Summer reading is going well. I started with Cicero by Anthony Everitt which was very good. The subtitle is "the life and times of Rome's greatest politician" and it lives up precisely to that subtitle, providing the context in which Cicero lived. Taken largely from Cicero's letters, one gets a feel for what politics was like in Rome. And we think negative ads are bad today! I would have liked to have more on Cicero's philosophical ideas, but Everitt didn't get into that too much.
I try to alternate between fiction and non-fiction, so next I read Herman Wouk's The Hope. This near-epic novel follows the lives of several Israeli's from 1948 to 1967. Weaved in with historical accounts of the politics and wars of the times, the novel is gripping and engaging. A little slow to start, but then it takes off and was nearly impossible to put down. (had a few late nights!) It gives a balanced view of Israel and her people--not demonizing and not worshipping. And it doesn't demonize the Arabs either. Though, of course, the folly and foibles of the Arab militiaries in the different wars comes through crystal clear. (For an excellent account of the 1967 war see Michael Oren's Six Days of War).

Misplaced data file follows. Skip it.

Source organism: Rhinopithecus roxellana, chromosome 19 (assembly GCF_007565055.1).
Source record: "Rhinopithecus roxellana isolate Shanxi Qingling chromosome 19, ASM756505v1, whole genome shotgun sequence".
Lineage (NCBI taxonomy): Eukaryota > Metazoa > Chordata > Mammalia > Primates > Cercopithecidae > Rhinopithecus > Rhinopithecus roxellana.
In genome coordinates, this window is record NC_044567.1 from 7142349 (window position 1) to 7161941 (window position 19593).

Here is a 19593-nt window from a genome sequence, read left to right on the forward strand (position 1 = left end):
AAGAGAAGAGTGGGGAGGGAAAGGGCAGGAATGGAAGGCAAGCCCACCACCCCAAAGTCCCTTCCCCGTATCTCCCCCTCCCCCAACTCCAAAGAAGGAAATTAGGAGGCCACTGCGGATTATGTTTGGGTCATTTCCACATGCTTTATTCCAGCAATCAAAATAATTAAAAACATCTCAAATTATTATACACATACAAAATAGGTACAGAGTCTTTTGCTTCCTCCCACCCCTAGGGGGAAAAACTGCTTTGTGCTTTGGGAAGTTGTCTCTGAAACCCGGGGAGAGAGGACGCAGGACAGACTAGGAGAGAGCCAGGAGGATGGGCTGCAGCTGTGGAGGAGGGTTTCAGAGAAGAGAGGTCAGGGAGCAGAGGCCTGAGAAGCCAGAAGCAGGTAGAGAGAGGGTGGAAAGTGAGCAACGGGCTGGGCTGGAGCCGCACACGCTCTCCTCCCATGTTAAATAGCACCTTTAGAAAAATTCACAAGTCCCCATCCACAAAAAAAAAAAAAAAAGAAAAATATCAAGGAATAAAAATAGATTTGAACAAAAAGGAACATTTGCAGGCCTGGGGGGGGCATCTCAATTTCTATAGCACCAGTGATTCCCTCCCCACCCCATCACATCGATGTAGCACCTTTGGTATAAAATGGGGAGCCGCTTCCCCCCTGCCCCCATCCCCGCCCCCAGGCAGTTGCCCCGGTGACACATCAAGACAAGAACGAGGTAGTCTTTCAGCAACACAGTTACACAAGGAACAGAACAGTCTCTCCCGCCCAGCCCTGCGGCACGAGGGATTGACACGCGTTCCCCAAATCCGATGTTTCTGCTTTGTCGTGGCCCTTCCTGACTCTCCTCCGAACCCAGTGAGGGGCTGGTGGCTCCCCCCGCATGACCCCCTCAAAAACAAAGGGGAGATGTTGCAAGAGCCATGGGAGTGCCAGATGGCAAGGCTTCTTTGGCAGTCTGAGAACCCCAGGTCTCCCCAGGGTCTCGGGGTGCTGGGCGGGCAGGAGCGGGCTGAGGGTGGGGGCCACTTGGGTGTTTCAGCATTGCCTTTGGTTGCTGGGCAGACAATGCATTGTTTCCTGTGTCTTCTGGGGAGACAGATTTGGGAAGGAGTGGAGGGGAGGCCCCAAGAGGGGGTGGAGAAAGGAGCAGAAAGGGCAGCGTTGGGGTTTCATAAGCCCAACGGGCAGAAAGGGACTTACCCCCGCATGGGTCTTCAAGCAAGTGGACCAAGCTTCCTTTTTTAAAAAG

I am now reading Jose Ortega's What is Philosophy?. So far, I am sad to say that I am not impressed. My friend Bill Perry recommended reading Ortega (Bill is giving a presentation on Ortega at TOC's Summer Seminar). But so far he's a little too vague to really get a sense of what he's trying to say. Hopefully it will get clear as I get through it.